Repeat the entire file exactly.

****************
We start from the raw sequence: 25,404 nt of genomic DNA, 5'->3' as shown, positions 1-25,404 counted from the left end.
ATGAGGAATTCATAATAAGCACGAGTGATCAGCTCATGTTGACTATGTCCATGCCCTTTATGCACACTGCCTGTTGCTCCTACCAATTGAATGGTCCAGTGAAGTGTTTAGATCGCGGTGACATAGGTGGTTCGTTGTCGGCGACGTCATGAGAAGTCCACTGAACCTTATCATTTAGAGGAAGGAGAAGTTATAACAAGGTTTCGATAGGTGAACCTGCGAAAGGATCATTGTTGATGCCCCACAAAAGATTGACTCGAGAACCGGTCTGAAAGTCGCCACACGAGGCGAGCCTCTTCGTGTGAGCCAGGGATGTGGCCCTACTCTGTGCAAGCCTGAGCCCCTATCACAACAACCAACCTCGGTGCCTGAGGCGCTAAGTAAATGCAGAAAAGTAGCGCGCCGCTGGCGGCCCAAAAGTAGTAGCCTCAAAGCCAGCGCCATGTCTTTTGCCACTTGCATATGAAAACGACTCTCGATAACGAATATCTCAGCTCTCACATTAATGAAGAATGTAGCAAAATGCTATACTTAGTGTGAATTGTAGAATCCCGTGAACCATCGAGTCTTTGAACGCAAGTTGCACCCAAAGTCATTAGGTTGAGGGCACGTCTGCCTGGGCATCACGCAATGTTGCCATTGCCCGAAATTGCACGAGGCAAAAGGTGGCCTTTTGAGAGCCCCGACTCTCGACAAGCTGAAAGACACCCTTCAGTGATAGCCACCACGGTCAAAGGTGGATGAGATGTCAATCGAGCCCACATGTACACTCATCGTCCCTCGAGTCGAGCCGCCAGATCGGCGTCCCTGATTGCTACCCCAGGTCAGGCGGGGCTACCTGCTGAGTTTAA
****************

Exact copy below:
We start from the raw sequence: 25,404 nt of genomic DNA, 5'->3' as shown, positions 1-25,404 counted from the left end.
ATGAGGAATTCATAATAAGCACGAGTGATCAGCTCATGTTGACTATGTCCATGCCCTTTATGCACACTGCCTGTTGCTCCTACCAATTGAATGGTCCAGTGAAGTGTTTAGATCGCGGTGACATAGGTGGTTCGTTGTCGGCGACGTCATGAGAAGTCCACTGAACCTTATCATTTAGAGGAAGGAGAAGTTATAACAAGGTTTCGATAGGTGAACCTGCGAAAGGATCATTGTTGATGCCCCACAAAAGATTGACTCGAGAACCGGTCTGAAAGTCGCCACACGAGGCGAGCCTCTTCGTGTGAGCCAGGGATGTGGCCCTACTCTGTGCAAGCCTGAGCCCCTATCACAACAACCAACCTCGGTGCCTGAGGCGCTAAGTAAATGCAGAAAAGTAGCGCGCCGCTGGCGGCCCAAAAGTAGTAGCCTCAAAGCCAGCGCCATGTCTTTTGCCACTTGCATATGAAAACGACTCTCGATAACGAATATCTCAGCTCTCACATTAATGAAGAATGTAGCAAAATGCTATACTTAGTGTGAATTGTAGAATCCCGTGAACCATCGAGTCTTTGAACGCAAGTTGCACCCAAAGTCATTAGGTTGAGGGCACGTCTGCCTGGGCATCACGCAATGTTGCCATTGCCCGAAATTGCACGAGGCAAAAGGTGGCCTTTTGAGAGCCCCGACTCTCGACAAGCTGAAAGACACCCTTCAGTGATAGCCACCACGGTCAAAGGTGGATGAGATGTCAATCGAGCCCACATGTACACTCATCGTCCCTCGAGTCGAGCCGCCAGATCGGCGTCCCTGATTGCTACCCCAGGTCAGGCGGGGCTACCTGCTGAGTTTAA